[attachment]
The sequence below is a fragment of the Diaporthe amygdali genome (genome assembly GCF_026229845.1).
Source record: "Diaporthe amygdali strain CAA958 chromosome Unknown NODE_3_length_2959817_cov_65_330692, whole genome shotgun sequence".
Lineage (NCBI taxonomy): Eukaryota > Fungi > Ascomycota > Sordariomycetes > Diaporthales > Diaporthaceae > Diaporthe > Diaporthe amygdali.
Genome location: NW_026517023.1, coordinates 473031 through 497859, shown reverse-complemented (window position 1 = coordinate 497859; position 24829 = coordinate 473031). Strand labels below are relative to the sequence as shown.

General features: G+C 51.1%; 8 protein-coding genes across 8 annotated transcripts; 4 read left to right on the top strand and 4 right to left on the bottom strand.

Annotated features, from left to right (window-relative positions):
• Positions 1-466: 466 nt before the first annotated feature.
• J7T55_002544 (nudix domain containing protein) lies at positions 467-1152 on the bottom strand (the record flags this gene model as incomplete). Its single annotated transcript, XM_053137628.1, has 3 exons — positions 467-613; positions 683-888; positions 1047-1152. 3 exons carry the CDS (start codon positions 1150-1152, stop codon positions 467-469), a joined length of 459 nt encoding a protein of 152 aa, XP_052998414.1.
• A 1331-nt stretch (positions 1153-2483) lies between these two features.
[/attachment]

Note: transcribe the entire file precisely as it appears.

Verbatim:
The sequence below is a fragment of the Diaporthe amygdali genome (genome assembly GCF_026229845.1).
Source record: "Diaporthe amygdali strain CAA958 chromosome Unknown NODE_3_length_2959817_cov_65_330692, whole genome shotgun sequence".
Lineage (NCBI taxonomy): Eukaryota > Fungi > Ascomycota > Sordariomycetes > Diaporthales > Diaporthaceae > Diaporthe > Diaporthe amygdali.
Genome location: NW_026517023.1, coordinates 473031 through 497859, shown reverse-complemented (window position 1 = coordinate 497859; position 24829 = coordinate 473031). Strand labels below are relative to the sequence as shown.

General features: G+C 51.1%; 8 protein-coding genes across 8 annotated transcripts; 4 read left to right on the top strand and 4 right to left on the bottom strand.

Annotated features, from left to right (window-relative positions):
• Positions 1-466: 466 nt before the first annotated feature.
• J7T55_002544 (nudix domain containing protein) lies at positions 467-1152 on the bottom strand (the record flags this gene model as incomplete). Its single annotated transcript, XM_053137628.1, has 3 exons — positions 467-613; positions 683-888; positions 1047-1152. 3 exons carry the CDS (start codon positions 1150-1152, stop codon positions 467-469), a joined length of 459 nt encoding a protein of 152 aa, XP_052998414.1.
• A 1331-nt stretch (positions 1153-2483) lies between these two features.